We loved the Buddhist atmosphere, with all the incense and the respect of locals to the temple. And since it’s situated on top of a hill, the views from the top are magnificent! You’ll also find a vegetarian restaurant inside the compound.



The City Wall

From Jiming Temple, at the back of the restaurant, there’s a big terrace with lovely views over the lake and the wall. The height of the wall is impressive! You’ll be able to walk on top of the wall if you buy a ticket, but we were happy to contemplate the views from the restaurant. Over the wall there’s a big symbol of the Olympic Games that were held in China in 2008.




After the temple, we took the subway and headed towards the historic center, the Fuzimiao area. What a lovely surprise! Everything here is perfectly remodeled. After the G20 summit in the area in September 2016, the cities of Nanjing, Hangzhou, Suzhou and Shanghai have received lots of improvement in terms of transportation, landscaping and even citizen “education” (yep, we mean it! We saw signals inviting Chinese citizens to treat tourists well, not to spit on the bus, not to climb on the subway…).

The central street in Fuzimiao spreads along the river and is a nice commercial area that combines old buildings and modern shops. It was very nice to spend some hours there, just walking around! Between canals and temples, little streets and food stalls, the historical quarter of Nanjing deserves t least 3 hours of visit.



In the busiest area of the street you’ll find little boats that offer tours on the river Qinhuai. It’s a very nice spot for a picture! Get lost in the streets, let your intuition guide you and you’ll discover fun things! We spent some time just contemplating the people come and go, it was such a fun experience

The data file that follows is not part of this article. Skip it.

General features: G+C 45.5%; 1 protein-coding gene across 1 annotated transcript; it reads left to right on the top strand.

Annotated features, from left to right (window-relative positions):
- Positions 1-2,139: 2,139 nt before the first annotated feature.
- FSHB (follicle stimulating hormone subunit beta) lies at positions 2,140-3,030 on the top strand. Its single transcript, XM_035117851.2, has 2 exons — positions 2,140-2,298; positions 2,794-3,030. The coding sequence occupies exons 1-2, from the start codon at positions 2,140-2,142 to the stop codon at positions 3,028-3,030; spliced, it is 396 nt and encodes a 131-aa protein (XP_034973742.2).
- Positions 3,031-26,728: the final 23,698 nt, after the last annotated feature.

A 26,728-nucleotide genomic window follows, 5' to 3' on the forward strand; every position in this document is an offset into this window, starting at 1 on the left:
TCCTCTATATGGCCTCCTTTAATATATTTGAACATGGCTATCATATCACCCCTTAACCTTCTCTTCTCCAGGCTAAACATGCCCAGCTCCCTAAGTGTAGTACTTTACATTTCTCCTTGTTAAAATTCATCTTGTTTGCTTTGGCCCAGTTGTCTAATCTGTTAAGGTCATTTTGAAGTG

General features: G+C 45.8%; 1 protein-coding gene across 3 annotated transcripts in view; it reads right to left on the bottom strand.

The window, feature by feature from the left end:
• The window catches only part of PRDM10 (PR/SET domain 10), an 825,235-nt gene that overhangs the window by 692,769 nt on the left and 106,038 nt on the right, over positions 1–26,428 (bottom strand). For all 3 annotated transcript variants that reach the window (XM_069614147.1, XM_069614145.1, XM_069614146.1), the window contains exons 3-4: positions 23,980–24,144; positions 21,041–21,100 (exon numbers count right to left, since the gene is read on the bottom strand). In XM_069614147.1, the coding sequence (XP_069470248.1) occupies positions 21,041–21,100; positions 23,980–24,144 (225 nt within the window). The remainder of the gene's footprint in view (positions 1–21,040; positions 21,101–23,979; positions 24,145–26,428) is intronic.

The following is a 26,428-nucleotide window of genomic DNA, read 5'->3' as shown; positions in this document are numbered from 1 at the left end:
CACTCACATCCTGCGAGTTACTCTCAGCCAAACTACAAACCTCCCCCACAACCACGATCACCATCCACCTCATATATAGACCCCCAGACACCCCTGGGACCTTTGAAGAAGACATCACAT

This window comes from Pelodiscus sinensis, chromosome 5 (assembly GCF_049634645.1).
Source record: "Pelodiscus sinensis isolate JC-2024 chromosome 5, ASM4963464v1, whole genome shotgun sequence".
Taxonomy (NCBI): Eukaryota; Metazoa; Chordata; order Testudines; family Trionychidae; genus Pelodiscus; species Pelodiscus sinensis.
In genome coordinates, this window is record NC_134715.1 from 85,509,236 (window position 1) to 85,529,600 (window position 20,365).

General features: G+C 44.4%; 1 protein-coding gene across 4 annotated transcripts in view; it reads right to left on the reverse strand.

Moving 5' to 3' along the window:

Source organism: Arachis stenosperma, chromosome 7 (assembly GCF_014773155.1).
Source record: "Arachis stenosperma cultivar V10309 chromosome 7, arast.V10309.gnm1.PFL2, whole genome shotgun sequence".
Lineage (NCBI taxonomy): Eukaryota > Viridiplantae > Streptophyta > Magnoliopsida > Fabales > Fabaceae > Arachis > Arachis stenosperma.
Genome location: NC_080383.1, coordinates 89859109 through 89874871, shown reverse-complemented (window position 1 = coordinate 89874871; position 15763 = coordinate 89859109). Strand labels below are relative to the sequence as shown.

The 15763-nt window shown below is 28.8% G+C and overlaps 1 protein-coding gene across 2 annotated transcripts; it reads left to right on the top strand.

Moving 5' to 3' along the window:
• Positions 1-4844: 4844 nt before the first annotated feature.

The Qinhuai is an affluent of the famous Yangtze river, and the boats in Nanjing usually go for tours during the night under the light of Chinese lanterns. It was so famous in the past that even poems were written about these famous “floating lights”.


Confucius Temple

Confucius Temple is one of the main attractions of the historical center. We decided to keep walking and visit it from the outside (honestly, we were a little tired of paying for visiting temples!). Although the exterior of the temple is nice (as most temples in China), we preferred Jiming Temple, which we think was much more original and authentic! There is a labyrinth of little streets surrounding the temple where you’ll find lots of tiny shops offering souvenirs and trifles of any kind. It was a very nice moment where we absolutely felt in China!


Zhonghua Gate

After exploring Fuzimiao at our own rhythm, we continued our walk towards Zhonghua gate. It’s a huge section of the old defensive wall of the city. In the old times, they called this gate the “Gate of China”, such was its importance!


Our visit to Nanjing was intense! And you, do you know Nanjing? Have you been to China before? What would you like to visit if you went there?